Taichi went for a kick but Tana caught his leg and threw another body shot to Taichi’s target. Tana stomped Taichi and leaned on him using the ropes, essentially working heel so far. Tana dropped an elbow on Taichi’s leg and trapped and wrenched the leg. He turned Taichi over and tied up his legs and added a bridge and a Muta lock. Tana dropped back, continuing to torture the legs of Taichi. Taichi crawled excruciatingly slowly to the ropes and finally made it.
Taichi tried to fight off Tanahashi with some kicks. Tana caught one and punched Taichi’s midsection again. Taichi reversed a whip into a hook kick to finally get back into it as Miho Abe violently slapped the mat in support of Taichi. Taichi threw some kicks to Tana, hit a snap mare and kicked Tana’s back. Taichi missed a big kick and Tana punched the rib cage yet again. Tana charged and missed in the corner. Taichi missed a kick and Tana put him up in the tree of woe and threw more cheap body shots, trying to partially block his work from the ref. This is so strange. Tanahashi dropkicked the injured ribs.
Tana went at a grounded Taichi, who kicked up at him. Taichi scored with a kick and went for a thrustkick, but Tanahashi hit a dragon screw. Tanahashi worked a Texas Cloverleaf and Taichi fought long to get to the ropes again. Tana ran the ropes and Taichi kicked him, then tried a few things but his midsection gave out and Tanahashi hit a sling blade. Backdrop and a thrustkick by Taichi. Taichi covered for two. The two exchanged some shots and Taichi took Tanahashi down with a big right. Taichi tried to hit Black Mephisto but Tanahashi wriggled free and hit a sling blade for two. Tanahashi went up for Aces High, then again for High Fly Flow, but he missed and Taichi trapped Tanahashi in the Gedo Clutch for the win.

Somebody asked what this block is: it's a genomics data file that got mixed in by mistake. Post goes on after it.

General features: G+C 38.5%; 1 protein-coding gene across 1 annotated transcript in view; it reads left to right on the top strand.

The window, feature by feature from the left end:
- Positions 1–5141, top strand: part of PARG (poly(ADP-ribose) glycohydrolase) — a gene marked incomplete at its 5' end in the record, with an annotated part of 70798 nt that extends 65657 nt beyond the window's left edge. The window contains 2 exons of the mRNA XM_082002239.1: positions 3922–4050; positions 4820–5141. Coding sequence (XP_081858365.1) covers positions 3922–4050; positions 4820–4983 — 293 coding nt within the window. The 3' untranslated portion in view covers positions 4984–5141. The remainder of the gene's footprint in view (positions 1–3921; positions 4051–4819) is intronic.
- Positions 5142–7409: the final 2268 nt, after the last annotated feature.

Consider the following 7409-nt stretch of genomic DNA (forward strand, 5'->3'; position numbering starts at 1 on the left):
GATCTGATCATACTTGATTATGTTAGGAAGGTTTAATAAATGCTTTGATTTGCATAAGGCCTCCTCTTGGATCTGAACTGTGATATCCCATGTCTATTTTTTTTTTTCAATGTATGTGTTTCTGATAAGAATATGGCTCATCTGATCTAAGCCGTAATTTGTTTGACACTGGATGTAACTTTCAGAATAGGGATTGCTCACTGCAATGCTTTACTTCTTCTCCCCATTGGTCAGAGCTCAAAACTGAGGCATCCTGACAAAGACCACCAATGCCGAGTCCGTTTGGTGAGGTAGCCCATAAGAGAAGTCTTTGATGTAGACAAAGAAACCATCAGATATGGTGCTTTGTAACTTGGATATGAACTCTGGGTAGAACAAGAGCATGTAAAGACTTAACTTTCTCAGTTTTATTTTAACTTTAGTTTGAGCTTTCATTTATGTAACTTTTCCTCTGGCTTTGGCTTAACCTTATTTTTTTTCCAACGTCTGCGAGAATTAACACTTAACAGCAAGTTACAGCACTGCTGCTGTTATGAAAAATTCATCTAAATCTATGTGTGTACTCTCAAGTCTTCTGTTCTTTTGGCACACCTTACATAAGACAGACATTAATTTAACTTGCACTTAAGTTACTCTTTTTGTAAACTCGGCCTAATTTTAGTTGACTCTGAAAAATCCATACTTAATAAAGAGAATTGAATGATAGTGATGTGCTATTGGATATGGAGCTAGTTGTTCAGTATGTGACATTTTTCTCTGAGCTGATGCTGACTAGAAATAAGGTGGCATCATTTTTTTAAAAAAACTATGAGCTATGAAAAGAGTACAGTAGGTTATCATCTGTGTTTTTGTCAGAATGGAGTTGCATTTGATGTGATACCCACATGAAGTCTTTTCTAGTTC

WINNER: Taichi at 14:59. (***1/2)
(Wells’s Analysis: It had a slower pace given the injury story they were telling, and a very unconventional story it was given that Tanahashi was remorselessly attacking the heel’s injuries and the heel overcame, but it was a pretty strong psychological affair despite (or perhaps because of) the unorthodox booking. Tanahashi sits at eight for a third straight year while Taichi slips, but there are always midcard guys who have to do poorly in the standings in some years, and it was Taichi’s turn)
(5) SANADA vs. EVIL (w/Dick Togo) – B Block match
For the second year in a row, these two meet on the final block night. Sanada is at eight while Evil is at twelve, and could finish with 14 just to have it only be good enough for third place.
Evil rolled out to the floor immediately and said there was no point in wrestling, and he rang the bell a few times and started walking off with Dick Togo. Sanada chased him down, tossed Evil into the ring and rang the bell himself to signify the match was on to pop the crowd. Togo distracted Sanada long enough for a back rake by Evil, and Evil pulled off a corner pad and charged Sanada into the exposed corner. Evil kicked Sanada out to the floor and charged him into a barricade. Evil put a chair into Sanada’s midsection, then did his two-chair spot with one around Sanada’s neck. Evil rolled inside and the ref started the count. Evil casually sat on the mat as the announcer reached 17 and Sanada finally made it to the ring. Evil covered for two.